In all countries and almost every civilization that ever existed, there have been men and women who have been appointed as judges. They are responsible for making critical decisions that affect the lives of different people in the society. A judge’s decision can punish the guilty and protect the innocent, which is expected of them. However, on several occasions, judges, human as they are, can be compromised, thereby affecting their abilities to act professionally. Unfortunately, the results are always devastating; everyone involved starts to lose faith in the system. With this in mind, it begs the question: who judges the judges? This piece attempts to answer the question.

1. The Litigants

Well, depending on your geolocation, there are a few entities that judge the judges; among them are the litigants. Unlike other parties, the litigants are the direct consumers of the judicial product or judgment. For starters, the term litigants refers to those involved in a lawsuit, such as the person who sues and the one being accused.

After a ruling has been made, either party (defendant or plaintiff) can judge the judge by appealing the case to a higher court or becoming content with the outcome. Should this happen, judges in the higher court can either affirm or reverse the decision.

The higher court judge will comment on the lower court’s ruling during the appeal. They can blame, praise, or provide any form of remarks regarding the judges’ conduct in the lower court. However, this approach has a loophole because who judges the judges working at the final court of appeal?

Even if the litigants are persistent in overturning a ruling, the last place they can reach is the International Court of Justice or the World Court. That is the final tribunal. Also, several studies have proven that appeal courts rarely reverse lower court decisions.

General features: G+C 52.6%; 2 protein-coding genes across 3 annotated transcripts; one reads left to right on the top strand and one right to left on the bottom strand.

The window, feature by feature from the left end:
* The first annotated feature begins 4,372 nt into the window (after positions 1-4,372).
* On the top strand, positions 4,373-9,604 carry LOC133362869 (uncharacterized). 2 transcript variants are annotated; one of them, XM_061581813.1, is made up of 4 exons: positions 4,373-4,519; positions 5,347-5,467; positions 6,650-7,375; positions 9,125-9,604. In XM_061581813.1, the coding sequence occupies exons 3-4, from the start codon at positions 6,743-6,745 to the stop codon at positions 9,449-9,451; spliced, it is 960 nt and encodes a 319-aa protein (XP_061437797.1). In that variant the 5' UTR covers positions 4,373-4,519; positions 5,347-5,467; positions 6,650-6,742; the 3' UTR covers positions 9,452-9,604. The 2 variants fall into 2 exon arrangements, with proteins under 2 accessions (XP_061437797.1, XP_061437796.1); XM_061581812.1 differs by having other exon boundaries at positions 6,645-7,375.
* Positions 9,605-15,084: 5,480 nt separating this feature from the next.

2. The General Public

The second lot that has the right to judge the judges is the media and the general public. In different parts of the world, journalists are granted the right to attend and film court sessions before airing them to the general public.

Even though the press can’t directly appeal a case they are not involved in, they can do some fact-checking and air out whether a ruling is justified. This helps in shaping the general public’s perception towards a particular judge.

According to the Center for Journalism Ethics, the media can report about judicial bribery, corruption, or any other form of misconduct. Therefore, it attracts the attention of other national bodies, such as the Anti-Corruption Commission.

With the help of the media, the general public forms a reputation around specific judges. Should they feel like a judge is unfair, biased, or corrupt, they can call for their removal, depending on their constitution and other factors. This is mostly applicable in countries that identify with democracy.

3. Other Legal Experts

Within the judicial system, legal experts such as high court judges, lawyers, law professors, and students can judge the conduct of a sitting judge. During court sessions, lawyers have the freedom to call out judges who provide poor rulings or ignore the set rules.

As aforementioned, high court judges can comment on lower court judges’ rulings. Besides that, in class, law professors can point out mistakes made by judges in previous rulings to teach students how to avoid repeating the same in the future.

4. Judicial Oversight and Regulatory Systems

Like all other government systems, the judiciaries in many countries are governed by a judicial oversight and regulatory system. This independent body identifies misconduct among judges and punishes misbehavior such as bribery and bias. In democratic countries, the judicial conduct investigation department can investigate a judge for malpractice. Should a judge be found guilty, they can be impeached, sanctioned, fired, and even put on trial. The procedures for impeaching or trying a judge differ from country to country.

The Key Takeaway

The question of who judges the judges isn’t straightforward, as there are many variants. There is also the small issue of not wanting to interfere with judicial processes, as that, in itself, can contribute to the judges’ ability to deliver sane verdicts.

Judgment should be delivered according to the law and without fear or intimidation. At the same time, judges should strive to be fair in their rulings, as is taught in great depth in all law schools. In the meantime, we can say the litigants, the general public, and judicial oversight and regulatory systems are responsible for judging the judges.

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Last Update: June 21, 2024